Since the North Carolina Department of Agriculture and Customer Service (NCDA&CS) announced it’s Hurricane Florence Agricultural Disaster Program on Nov. 5 nine licensed hemp farmers have applied for relief.
It will be weeks before farmers know how much money they will receive, however, and, until the application period ends, the state is unable to calculate payment amounts.
The government support program was established by the N.C. General Assembly (NCGA) in October via a unanimous vote.
The aid comes at a critical time for the state’s fledgling industrial hemp pilot program since hemp farmers are unable to buy crop insurance and some, like Brad Adams, lost everything this hurricane season.
First-time farmer Brad Adams took this photo of his hemp farm after Hurricane Florence ruined his crop in September 2018.
Are you a licensed N.C. hemp farmer who would like to apply for the Hurricane Florence Agricultural Disaster Program?
Adams, who is working as a roofer now that his farm collapsed, says “not much has changed” since we last spoke in October, though he is thankful to the crew at Hempleton* for setting up a crowdfunding campaign and for helping him find a new home for farming equipment he purchased right before the storm made landfall.
[Read: Hurricane Florence destroyed Brad Adams’ hemp farm … he could still use some help, by the way. You can help a farmer out with a donation via Fundly.]
Despite his losses, Adams says he would like to get back to hemp farming if he’s able to recover from this year’s hurricane season.
“Right now, we’re lucky enough that the complete 100 percent crop loss farms are few and far between,” says Justin Hamilton, Chief Executive Officer of Hempleton Investment Group, explaining why his company decided to lend a hand to Adams, “but Brad specifically had sold everything he had and put his whole life path in that crop.”
Per the NCDA&CS press release:
“Hurricane Florence was a catastrophe that hit agriculture at a time when historically high debt, previous disasters and chronic low commodity prices have already created a dim outlook for farmers,” said Agriculture Commissioner Steve Troxler. “Because of this storm, many areas of North Carolina’s Ag economy have run out of gas and we need to get the engine started again in rural NC.
I am concerned that some of our farmers will choose not to return to the fields next year and we are going to do all that we can to encourage them to do so. If funded by the N.C. General Assembly, this program will provide much needed cash flow to maintain agriculture and its multiplier effect for rural economies.”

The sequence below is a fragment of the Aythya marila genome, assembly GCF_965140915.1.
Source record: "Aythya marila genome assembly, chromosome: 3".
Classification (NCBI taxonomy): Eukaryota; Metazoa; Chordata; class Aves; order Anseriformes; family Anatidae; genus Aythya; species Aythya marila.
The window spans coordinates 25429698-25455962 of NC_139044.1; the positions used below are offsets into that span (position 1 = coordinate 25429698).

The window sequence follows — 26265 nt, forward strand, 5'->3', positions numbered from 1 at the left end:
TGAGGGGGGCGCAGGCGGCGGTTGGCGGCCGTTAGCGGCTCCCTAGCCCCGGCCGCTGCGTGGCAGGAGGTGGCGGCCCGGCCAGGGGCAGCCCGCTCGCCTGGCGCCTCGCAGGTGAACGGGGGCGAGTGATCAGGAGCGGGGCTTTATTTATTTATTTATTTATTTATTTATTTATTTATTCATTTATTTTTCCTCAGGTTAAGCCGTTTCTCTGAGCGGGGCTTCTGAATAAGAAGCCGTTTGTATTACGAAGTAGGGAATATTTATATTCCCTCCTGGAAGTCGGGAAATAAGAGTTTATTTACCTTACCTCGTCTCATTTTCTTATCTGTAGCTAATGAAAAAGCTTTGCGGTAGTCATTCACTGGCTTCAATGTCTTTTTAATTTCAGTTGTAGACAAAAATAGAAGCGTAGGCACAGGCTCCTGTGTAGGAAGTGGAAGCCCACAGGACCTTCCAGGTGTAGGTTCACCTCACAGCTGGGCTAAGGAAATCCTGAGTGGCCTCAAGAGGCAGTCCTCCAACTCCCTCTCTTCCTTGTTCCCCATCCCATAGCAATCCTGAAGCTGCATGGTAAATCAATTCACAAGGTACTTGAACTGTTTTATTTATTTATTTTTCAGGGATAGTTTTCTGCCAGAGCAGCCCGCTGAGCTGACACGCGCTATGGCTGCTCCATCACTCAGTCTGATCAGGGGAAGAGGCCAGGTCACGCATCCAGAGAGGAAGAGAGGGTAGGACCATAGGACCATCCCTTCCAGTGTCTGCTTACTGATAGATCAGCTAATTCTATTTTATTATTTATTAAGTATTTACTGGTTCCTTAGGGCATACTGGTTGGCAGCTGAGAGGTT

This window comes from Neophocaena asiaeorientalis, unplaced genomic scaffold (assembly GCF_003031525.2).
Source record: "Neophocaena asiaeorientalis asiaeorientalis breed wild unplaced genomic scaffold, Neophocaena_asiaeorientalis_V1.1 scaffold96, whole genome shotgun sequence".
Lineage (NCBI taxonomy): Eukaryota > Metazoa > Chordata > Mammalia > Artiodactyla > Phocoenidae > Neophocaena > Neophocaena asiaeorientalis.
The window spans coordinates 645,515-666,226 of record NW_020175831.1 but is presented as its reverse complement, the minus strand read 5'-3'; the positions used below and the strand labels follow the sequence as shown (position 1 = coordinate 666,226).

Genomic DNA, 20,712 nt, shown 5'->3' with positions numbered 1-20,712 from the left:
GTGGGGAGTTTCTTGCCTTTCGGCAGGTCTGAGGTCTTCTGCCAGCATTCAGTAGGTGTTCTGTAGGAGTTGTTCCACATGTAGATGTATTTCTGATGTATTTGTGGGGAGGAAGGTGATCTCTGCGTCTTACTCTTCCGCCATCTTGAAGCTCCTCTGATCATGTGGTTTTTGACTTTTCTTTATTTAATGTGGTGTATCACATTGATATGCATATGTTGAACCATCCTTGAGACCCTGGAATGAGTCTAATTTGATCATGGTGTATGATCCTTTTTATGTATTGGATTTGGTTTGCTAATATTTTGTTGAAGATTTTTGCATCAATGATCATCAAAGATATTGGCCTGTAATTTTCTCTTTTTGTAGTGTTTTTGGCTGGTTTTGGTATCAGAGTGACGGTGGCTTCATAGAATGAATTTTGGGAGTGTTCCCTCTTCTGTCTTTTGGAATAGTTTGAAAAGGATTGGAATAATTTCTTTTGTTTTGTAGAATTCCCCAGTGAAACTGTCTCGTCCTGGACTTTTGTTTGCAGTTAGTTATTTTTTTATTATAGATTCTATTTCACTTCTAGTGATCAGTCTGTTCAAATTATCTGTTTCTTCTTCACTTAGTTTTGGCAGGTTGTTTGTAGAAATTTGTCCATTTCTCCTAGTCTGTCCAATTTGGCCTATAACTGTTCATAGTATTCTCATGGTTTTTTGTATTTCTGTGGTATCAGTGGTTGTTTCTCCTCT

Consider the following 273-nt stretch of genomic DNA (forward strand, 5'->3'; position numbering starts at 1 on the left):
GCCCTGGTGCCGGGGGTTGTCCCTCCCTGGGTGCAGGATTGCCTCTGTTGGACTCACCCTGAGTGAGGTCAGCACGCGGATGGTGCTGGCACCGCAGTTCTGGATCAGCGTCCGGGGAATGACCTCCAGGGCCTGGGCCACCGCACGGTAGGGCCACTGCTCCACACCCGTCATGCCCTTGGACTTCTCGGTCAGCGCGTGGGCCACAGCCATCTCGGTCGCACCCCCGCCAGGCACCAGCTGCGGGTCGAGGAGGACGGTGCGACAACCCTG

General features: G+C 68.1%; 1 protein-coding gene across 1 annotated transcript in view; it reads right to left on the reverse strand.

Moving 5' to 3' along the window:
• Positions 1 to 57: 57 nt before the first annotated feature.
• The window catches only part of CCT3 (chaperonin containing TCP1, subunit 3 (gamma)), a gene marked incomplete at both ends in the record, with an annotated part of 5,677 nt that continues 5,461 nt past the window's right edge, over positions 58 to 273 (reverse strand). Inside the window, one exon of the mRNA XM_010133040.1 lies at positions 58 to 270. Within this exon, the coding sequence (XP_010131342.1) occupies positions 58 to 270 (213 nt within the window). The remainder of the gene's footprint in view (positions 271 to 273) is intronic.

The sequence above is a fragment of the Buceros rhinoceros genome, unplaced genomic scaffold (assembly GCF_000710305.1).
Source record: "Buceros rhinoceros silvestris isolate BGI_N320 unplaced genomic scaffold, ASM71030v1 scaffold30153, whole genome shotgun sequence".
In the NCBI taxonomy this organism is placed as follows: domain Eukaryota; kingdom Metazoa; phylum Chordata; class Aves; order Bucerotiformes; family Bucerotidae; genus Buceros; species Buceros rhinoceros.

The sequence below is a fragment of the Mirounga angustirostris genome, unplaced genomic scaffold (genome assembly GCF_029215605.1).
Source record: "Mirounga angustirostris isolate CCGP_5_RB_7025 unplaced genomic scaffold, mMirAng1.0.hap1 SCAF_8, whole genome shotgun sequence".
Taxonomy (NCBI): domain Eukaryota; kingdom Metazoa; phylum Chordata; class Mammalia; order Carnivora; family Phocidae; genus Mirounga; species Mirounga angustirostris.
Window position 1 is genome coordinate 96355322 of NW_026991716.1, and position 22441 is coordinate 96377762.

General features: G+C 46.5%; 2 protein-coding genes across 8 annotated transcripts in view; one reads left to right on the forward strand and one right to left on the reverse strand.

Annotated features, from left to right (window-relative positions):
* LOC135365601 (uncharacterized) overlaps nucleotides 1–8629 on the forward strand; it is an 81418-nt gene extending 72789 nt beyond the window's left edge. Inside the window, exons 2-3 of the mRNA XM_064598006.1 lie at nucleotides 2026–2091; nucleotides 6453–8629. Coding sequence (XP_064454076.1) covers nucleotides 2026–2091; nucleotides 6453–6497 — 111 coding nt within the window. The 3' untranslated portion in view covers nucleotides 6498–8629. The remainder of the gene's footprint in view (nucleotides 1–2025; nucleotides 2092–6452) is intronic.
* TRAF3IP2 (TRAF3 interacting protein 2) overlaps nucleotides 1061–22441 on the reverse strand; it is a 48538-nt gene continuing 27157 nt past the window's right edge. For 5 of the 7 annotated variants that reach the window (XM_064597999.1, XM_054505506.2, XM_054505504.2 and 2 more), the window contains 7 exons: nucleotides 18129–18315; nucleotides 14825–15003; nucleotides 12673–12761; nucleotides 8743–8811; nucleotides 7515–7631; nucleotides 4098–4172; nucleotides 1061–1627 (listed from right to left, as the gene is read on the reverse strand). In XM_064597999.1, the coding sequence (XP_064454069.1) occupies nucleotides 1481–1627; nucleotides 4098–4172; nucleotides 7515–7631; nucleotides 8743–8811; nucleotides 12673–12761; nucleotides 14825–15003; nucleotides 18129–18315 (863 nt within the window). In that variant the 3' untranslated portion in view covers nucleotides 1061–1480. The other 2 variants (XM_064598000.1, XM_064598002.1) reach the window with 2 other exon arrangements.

Initial estimates for crop damage and livestock losses to North Carolina’s agriculture industry are estimated at $1.1 billion and expected to grow. More than half the state’s 100 counties have received a Presidential-disaster declaration.
Of the $856 million earmarked for Hurricane Florence recovery by the NCGA, $50 million is for agricultural recovery.
The program is available to all North Carolina farmers.
Per NCDA&SC spokesperson Phil Wilson, via email, “As of November 11 at 2:00 PM, there have been six complete applications and three incomplete/in progress applications for producers with hemp. In total, for all crops, there are 696 applications. There are 556 complete applications and 140 incomplete/in progress/test applications.”
The application process is relatively straightforward, though applicants should note the application guidelines were updated on Nov. 9. Affected farmers apply, NCDA&CS verifies their loss and payments are calculated based on a prorated share of the funding provided by the N.C. General Assembly. That prorated amount is “in ration to all agriculture production loss,” says Wilson.
Farmers could begin receiving payments as soon as Jan. 1, 2019.
Listen to our podcast with N.C. Industrial Hemp Association executive director Blake Butler.
BY Rhiannon Fionn
Editor & Publisher
Rhiannon Fionn is an award-winning journalist based in Charlotte, N.C.
Header image courtesy of U.S. Customs and Border Protection via Flickr: Air and Marine Operations, Tuscon flight crew departs from TAC Air field in Raleigh, N.C., to execute search and rescue missions as well as damage assessments. September 16, 2018 U.S. Customs and Border Protection photo by Jaime Rodriguez Sr.
*Full disclosure, Hempleton and its subsidiaries are an annual sponsor of Carolina Cannabis News.